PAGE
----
Trends and Advice for 2015: John Anderson


Looking back, what were your thoughts on practice management topics for last year?
The industry is maturing and frankly so are many advisors.  With the average age of financial services business owners creeping towards 60, many advisors focused on activities that added significant enterprise value to their firms.   Advisors were focusing on developing niches by segmenting by client needs and interests instead of AUM or revenue;  they were creating real value propositions around advice instead of focusing on investments and they were incorporating technology to increase profitability and scalability.  In short, successful advisors are turning their individual practices into multi-generational businesses.

Looking forward, what do you see as the emerging trends for 2015?
Advisors should be prepared to be challenged around fees and commoditization of asset allocation/investments as well as succession and continuity planning.  Online services are helping to further educate investors who, in turn, have higher expectations for the value they receive from their advisors.   The algorithmic advisors (robo-advisors) are staking out their claim as the providers of low-cost asset allocation advice and implementation.  While most advisors don’t see robo-advisors as a threat to their own business, the “robos” are, and will, continue to create disruption in terms of attracting younger and fee conscious investors.   Fees may come under scrutiny as these low cost providers gain more market share and recognition; however, until advisors start hearing the objections from clients, they will stay where they are for now.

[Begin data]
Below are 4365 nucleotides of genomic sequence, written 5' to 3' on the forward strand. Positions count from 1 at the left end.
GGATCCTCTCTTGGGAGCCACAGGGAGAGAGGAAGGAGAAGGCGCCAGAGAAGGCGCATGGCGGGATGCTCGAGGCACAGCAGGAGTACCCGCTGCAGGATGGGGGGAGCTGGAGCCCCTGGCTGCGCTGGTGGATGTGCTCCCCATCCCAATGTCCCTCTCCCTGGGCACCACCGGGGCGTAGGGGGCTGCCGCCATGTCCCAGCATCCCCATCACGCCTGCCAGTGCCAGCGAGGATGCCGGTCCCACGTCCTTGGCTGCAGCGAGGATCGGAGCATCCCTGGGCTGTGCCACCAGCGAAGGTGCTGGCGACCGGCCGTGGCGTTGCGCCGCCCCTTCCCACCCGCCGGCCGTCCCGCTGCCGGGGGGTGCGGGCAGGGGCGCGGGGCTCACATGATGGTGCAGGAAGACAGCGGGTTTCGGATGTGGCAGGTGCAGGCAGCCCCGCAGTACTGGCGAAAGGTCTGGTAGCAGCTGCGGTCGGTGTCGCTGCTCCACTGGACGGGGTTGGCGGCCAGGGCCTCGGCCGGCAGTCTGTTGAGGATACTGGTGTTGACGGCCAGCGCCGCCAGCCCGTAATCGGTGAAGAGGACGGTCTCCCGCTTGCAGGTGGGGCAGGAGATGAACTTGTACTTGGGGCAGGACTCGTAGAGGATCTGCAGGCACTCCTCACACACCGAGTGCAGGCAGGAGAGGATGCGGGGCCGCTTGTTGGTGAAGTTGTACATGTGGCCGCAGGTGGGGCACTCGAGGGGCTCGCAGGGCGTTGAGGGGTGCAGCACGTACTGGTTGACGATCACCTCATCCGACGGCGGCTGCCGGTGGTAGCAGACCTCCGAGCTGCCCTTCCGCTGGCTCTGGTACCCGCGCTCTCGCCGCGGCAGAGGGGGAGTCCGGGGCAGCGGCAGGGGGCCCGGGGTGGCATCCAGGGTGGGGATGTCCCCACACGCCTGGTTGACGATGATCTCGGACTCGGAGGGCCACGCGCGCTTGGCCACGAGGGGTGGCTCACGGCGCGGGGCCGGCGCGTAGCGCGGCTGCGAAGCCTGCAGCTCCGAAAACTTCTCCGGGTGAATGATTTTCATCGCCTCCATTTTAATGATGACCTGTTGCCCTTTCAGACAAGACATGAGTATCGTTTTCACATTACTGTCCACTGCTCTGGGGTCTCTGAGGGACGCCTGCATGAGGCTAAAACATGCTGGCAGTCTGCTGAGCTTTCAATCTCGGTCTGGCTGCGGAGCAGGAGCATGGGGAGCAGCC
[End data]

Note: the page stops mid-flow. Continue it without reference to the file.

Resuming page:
Changing demographics will also continue to be an issue for advisory firms in 2015.  An aging advisor with an aging client base spells disaster for long-term business success.   Advisors will need to consider succession planning and more importantly continuity planning for their businesses.   However I suggest that they won’t – it is always tough to eat your vegetables.

How should advisors be planning to do best position their firms?
There has never been a better time for advisors to ensure that planning and advice are key parts of their offering.  Without a doubt, the marketplace will continue to advance; new products, new services, new models, competitors and disruptors will continue to challenge the status quo. Alongside that, investors will continue to become better educated and, in turn, have higher expectations for the value they receive from their advisors.  While CRM is the hub of an advisory business, financial planning will now be the value hub of wealth management.  Advisors should strive to construct their value propositions around what a client values and not what they can find on a website.  Advisors should be preparing now for the next wave of financial planning.
John Anderson is a contributor for Practically Speaking and also serves as a managing director for the SEI Advisor Network.
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